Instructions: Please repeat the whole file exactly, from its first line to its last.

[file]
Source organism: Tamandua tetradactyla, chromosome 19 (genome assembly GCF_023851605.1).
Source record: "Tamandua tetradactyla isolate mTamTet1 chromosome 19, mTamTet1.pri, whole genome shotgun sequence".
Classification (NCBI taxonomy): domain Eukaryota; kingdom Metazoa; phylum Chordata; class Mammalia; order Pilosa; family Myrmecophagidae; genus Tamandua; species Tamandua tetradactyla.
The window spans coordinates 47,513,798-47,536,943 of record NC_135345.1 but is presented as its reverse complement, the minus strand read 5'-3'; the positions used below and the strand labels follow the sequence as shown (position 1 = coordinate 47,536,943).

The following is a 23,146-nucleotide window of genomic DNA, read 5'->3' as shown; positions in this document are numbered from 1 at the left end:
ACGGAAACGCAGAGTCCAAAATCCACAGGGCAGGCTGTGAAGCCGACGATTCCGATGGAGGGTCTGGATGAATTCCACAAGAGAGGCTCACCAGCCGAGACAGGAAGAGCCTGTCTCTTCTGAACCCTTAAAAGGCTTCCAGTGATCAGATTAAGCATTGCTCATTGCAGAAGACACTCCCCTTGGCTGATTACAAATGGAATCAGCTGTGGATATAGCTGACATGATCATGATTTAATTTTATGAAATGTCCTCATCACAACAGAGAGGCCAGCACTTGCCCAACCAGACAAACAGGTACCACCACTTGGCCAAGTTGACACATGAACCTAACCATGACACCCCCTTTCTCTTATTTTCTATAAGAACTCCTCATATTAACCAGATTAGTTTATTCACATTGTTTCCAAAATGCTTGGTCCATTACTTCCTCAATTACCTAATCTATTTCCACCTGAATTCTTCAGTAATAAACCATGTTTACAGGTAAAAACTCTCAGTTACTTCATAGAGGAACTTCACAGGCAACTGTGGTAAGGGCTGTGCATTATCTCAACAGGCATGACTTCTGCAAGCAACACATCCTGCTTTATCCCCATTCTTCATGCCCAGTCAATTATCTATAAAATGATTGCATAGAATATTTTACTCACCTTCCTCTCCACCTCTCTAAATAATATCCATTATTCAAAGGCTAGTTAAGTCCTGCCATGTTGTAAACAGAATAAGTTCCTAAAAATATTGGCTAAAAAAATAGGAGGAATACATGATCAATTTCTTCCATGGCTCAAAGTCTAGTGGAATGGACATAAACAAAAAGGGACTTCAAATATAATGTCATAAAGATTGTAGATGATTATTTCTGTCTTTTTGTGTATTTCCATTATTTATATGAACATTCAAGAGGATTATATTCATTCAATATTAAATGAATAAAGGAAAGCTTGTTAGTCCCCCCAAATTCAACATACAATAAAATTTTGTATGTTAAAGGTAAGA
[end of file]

Source organism: Tamandua tetradactyla, chromosome 19 (genome assembly GCF_023851605.1).
Source record: "Tamandua tetradactyla isolate mTamTet1 chromosome 19, mTamTet1.pri, whole genome shotgun sequence".
Classification (NCBI taxonomy): domain Eukaryota; kingdom Metazoa; phylum Chordata; class Mammalia; order Pilosa; family Myrmecophagidae; genus Tamandua; species Tamandua tetradactyla.
The window spans coordinates 47,513,798-47,536,943 of record NC_135345.1 but is presented as its reverse complement, the minus strand read 5'-3'; the positions used below and the strand labels follow the sequence as shown (position 1 = coordinate 47,536,943).

The following is a 23,146-nucleotide window of genomic DNA, read 5'->3' as shown; positions in this document are numbered from 1 at the left end:
ACGGAAACGCAGAGTCCAAAATCCACAGGGCAGGCTGTGAAGCCGACGATTCCGATGGAGGGTCTGGATGAATTCCACAAGAGAGGCTCACCAGCCGAGACAGGAAGAGCCTGTCTCTTCTGAACCCTTAAAAGGCTTCCAGTGATCAGATTAAGCATTGCTCATTGCAGAAGACACTCCCCTTGGCTGATTACAAATGGAATCAGCTGTGGATATAGCTGACATGATCATGATTTAATTTTATGAAATGTCCTCATCACAACAGAGAGGCCAGCACTTGCCCAACCAGACAAACAGGTACCACCACTTGGCCAAGTTGACACATGAACCTAACCATGACACCCCCTTTCTCTTATTTTCTATAAGAACTCCTCATATTAACCAGATTAGTTTATTCACATTGTTTCCAAAATGCTTGGTCCATTACTTCCTCAATTACCTAATCTATTTCCACCTGAATTCTTCAGTAATAAACCATGTTTACAGGTAAAAACTCTCAGTTACTTCATAGAGGAACTTCACAGGCAACTGTGGTAAGGGCTGTGCATTATCTCAACAGGCATGACTTCTGCAAGCAACACATCCTGCTTTATCCCCATTCTTCATGCCCAGTCAATTATCTATAAAATGATTGCATAGAATATTTTACTCACCTTCCTCTCCACCTCTCTAAATAATATCCATTATTCAAAGGCTAGTTAAGTCCTGCCATGTTGTAAACAGAATAAGTTCCTAAAAATATTGGCTAAAAAAATAGGAGGAATACATGATCAATTTCTTCCATGGCTCAAAGTCTAGTGGAATGGACATAAACAAAAAGGGACTTCAAATATAATGTCATAAAGATTGTAGATGATTATTTCTGTCTTTTTGTGTATTTCCATTATTTATATGAACATTCAAGAGGATTATATTCATTCAATATTAAATGAATAAAGGAAAGCTTGTTAGTCCCCCCAAATTCAACATACAATAAAATTTTGTATGTTAAAGGTAAGA